How can I link ALL of my users (and new users) files and folders to my H:\ Drive without deleting my ProgramData folder?

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I just did a fresh installation of Windows 8.1. I do still need to know how to make all of my user's files and appData on the H:\ drive so that I can prolong the lifespan of my SSD. Bad enough I had to reinstall windows twice already.

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Hi Jesse,

Thank you for the feedback. As I mentioned earlier moving entire User folder to another drive or partition will cause system stability. You can redirect 'Documents, Downloads, Music, Picture and Videos' to another drive which will save the disc space.

This will help the user is he is trying to save anything on the documents it will save on the new location.

Refer the steps mention below:

a. Open up the Explorer (Windows Key + E).
b. Expand Documents folder to see the folder Documents in the sidebar.
c. Right-click on the folder Documents and click on “Properties”.
d. Go to the tab “Location”.
e. Click on the button Move.
f. Navigate to the folder where you want to move your “My Documents” folder to.
g. After clicking on Select Folder in we’re back on the folder location screen. Eventually, to move the My Documents folder, click on Apply.
h. Confirm the prompt with yes if you are sure that you want to move the My Documents folder.

If you have any other questions or you need any other information about Windows, feel free to post your questions and we will be glad to help.

John Rubdy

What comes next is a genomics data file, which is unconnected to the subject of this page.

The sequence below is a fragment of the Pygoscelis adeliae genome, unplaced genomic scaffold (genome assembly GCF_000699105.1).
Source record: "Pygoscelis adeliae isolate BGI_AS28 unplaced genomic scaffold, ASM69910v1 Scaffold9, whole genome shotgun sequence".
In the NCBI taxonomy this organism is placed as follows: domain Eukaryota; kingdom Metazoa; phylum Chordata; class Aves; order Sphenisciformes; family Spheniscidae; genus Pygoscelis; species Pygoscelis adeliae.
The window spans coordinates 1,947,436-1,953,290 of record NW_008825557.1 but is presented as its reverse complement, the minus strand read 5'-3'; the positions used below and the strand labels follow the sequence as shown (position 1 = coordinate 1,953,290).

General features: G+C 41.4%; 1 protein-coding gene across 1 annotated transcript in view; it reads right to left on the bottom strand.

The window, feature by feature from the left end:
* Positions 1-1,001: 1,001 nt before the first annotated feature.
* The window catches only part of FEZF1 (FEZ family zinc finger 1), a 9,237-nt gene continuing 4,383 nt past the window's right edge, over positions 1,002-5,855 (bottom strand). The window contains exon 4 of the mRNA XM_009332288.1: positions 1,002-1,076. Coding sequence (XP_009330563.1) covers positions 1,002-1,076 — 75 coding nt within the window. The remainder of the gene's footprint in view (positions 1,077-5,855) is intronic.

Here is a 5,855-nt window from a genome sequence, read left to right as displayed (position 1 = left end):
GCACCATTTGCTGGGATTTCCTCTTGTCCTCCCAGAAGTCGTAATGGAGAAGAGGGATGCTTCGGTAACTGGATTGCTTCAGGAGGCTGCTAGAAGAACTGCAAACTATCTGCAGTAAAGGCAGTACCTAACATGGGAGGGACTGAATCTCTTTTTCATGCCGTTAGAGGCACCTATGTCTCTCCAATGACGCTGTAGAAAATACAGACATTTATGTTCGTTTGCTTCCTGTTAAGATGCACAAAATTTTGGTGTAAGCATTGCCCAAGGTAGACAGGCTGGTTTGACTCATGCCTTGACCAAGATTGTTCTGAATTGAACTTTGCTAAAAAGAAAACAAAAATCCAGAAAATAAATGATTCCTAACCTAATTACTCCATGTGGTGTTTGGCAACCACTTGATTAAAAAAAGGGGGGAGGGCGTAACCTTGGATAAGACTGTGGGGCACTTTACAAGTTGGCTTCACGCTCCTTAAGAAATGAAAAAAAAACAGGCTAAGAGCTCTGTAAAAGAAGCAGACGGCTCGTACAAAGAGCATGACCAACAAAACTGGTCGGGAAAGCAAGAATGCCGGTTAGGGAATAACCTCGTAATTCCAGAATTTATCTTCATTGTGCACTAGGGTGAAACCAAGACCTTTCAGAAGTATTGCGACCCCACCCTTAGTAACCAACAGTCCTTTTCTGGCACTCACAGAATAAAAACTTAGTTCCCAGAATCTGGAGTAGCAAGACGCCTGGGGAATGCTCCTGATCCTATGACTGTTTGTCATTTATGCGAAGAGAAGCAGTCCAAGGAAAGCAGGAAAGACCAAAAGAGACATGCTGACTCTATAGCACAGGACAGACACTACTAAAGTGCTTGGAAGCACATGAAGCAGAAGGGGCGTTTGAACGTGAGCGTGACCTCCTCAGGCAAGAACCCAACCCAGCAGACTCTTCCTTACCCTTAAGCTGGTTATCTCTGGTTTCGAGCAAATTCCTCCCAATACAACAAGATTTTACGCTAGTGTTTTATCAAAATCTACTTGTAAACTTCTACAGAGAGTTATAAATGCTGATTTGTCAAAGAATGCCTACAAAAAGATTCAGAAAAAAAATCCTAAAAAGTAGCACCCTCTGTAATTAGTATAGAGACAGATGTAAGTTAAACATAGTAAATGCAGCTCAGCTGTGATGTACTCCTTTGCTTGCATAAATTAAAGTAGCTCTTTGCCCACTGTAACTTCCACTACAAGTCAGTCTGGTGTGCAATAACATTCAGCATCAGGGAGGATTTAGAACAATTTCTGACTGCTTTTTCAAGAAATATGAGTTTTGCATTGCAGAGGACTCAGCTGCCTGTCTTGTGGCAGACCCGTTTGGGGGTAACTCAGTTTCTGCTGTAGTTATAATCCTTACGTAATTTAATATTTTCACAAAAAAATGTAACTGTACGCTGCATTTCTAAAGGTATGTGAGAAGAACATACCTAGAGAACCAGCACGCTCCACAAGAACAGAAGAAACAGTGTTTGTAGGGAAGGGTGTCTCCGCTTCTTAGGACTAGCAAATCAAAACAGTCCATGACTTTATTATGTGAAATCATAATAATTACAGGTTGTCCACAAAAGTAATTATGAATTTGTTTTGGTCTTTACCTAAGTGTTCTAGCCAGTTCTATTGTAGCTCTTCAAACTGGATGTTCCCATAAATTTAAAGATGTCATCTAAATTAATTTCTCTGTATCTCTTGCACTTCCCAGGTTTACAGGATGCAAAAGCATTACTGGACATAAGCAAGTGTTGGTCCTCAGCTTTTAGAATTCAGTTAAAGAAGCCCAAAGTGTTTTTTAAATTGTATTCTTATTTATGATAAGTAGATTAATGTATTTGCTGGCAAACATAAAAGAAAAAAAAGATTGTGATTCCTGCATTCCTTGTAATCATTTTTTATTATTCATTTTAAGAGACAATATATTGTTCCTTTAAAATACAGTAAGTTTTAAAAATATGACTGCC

Forum Moderator | Microsoft Community

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Do as John suggested (move just the Documents, etc.) and don't worry about "killing" your SSD, it will not happen in normal use.
Microsoft Community Contributor (MCC) 2011

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That's all good and what not. But Microsoft prevents doing that with AppData, which is my primary concern. Not to mention, that only affects one user account, I want to do this with ALL existing users and any future users that I may create. How can I do this for ALL of my existing users (and future users) and for all folders for each user, including AppData, which appears to be prevented from moving).

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Define "normal use".

SSDs have a limited number of writes. If I am playing games and it is updating game data located in AppData once every second, that is a lot of writes. I want this SSD to last as long as possible, so it would only make sense that by limiting the writes on it, the lifespan would be increased by that much.

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I went ahead and just reinstalled Windows 8.1 and followed the guide provided by Kari on EightForums.

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Last updated January 25, 2021 Views 1,162 Applies to: